Tony Hagen is senior managing editor for The Center for Biosimilars®.
How much muscle did Congress invest in a pair of bills recently signed by President Biden? The answer may lie in your willingness to believe.
Two much-touted bills for biologics and biosimilar advancement went to President Joe Biden’s desk for signing recently and were approved, but the devil is in the details, and whether they are going to have a tangible effect on biosimilar access is debatable.
The legislation changes the language of the Federal Food, Drug, and Cosmetic Act and urges greater efforts by federal regulators to educate the public about biosimilars, often a lower-cost alternative to originator biologics. “The Ensuring Innovation Act and the Advancing Education on Biosimilars Act of 2021 are a much-needed boost to help normalize use of biosimilars, just as generics were normalized years ago,” said Joseph Leach, MD, chief medical officer of the pharmacy benefit manager Prime Therapeutics, which has successfully pushed for greater biosimilar use among its prescription drug plan participants.
The language of the education bill states that “The Secretary,” presumably the FDA, will work to “advance education and awareness” of biologics and biosimilars among health care providers. This would involve the creation of education programs on prescribing biologics. The new law also provides that the government “may” maintain and operate a website to provide educational materials for health care providers, patients, and caregivers about biologics and biosimilars.
There’s potential in the education bill in that it states that education efforts “shall” be directed at providers, said Chris Betti, PhD, an intellectual property attorney with Morgan Lewis specializing in biologics litigation. However, the act is “largely symbolic” because the FDA established a Biosimilars Action Plan in 2018 and that included the goal to educate providers and the public about biosimilars.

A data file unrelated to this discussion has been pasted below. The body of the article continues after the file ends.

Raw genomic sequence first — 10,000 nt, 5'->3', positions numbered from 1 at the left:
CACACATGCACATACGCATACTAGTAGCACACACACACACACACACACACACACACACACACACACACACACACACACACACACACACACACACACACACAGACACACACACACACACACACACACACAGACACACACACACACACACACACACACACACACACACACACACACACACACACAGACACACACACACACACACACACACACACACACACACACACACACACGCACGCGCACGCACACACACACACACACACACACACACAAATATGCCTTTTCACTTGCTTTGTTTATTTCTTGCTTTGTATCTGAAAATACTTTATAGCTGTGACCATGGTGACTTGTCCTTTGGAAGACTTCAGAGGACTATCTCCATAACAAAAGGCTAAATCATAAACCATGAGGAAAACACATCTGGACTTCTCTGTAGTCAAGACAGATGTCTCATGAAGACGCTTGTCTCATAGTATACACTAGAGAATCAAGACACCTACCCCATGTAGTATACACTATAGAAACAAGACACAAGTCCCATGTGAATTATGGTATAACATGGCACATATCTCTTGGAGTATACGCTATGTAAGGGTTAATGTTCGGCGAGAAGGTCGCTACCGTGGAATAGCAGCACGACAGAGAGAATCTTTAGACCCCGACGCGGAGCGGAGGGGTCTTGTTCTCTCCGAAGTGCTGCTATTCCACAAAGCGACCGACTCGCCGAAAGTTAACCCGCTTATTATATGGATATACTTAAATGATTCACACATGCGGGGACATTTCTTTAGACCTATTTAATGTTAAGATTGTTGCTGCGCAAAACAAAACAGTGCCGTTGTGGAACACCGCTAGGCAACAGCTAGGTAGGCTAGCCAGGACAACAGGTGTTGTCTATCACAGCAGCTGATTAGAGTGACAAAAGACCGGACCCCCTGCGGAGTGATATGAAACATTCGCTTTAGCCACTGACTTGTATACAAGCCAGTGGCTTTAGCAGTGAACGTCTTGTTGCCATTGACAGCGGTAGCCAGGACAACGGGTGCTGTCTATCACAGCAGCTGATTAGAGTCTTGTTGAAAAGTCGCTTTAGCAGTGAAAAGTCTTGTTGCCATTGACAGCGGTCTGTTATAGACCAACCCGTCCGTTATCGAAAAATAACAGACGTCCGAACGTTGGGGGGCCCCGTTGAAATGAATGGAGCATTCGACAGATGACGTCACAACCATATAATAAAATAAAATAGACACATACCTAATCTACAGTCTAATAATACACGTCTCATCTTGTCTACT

In addition, the act is heavily reliant on patients’ willingness to independently search out information about biosimilars and fill in any gaps by themselves. Simply dangling a website out there for patients may not have the desired effect, Betti said.
The Ensuring Innovation Act has its roots in efforts to break through originator biologic patent barriers that may prevent biosimilar developers from bringing their drugs to market, but in its approved form it isn’t capable of advancing that mission, Betti said. Patent thickets—clusters of patents created to protect the exclusivity of originator biologics—are likely to prove immune to the Ensuring Innovation Act.
This law has more value when it comes to clearing patent obstacles that hinder the emergence of small-molecule chemical compounds, otherwise known as generics, Betti said. “In the legislative history of this particular bill, there was a lot of discussion back and forth about biologics and what can be done about patent thickets. This bill does nothing to address biosimilars. Rather, it’s very narrowly focused on small molecules,” he said.
Wording Change Is Not Enough
The legislation changes the language of the Federal Food, Drug, and Cosmetic Act so that the words “active ingredient” are replaced with “active moiety.” This restricts the additional patenting that can be done when an originator company builds up a core drug compound with new active ingredients. Compounds are not biologics, though, as biologics are developed from living organisms. “This change has no effect on the biosimilars market and no effect on the exclusivity that is already given to biologics,” Betti said.
Patent thickets have the power to block biosimilar market entry from multiple angles, and addressing this is “not something that can be addressed by a very simple piece of legislation such as this. Some pretty substantial changes to the Patent Act would be required,” he said.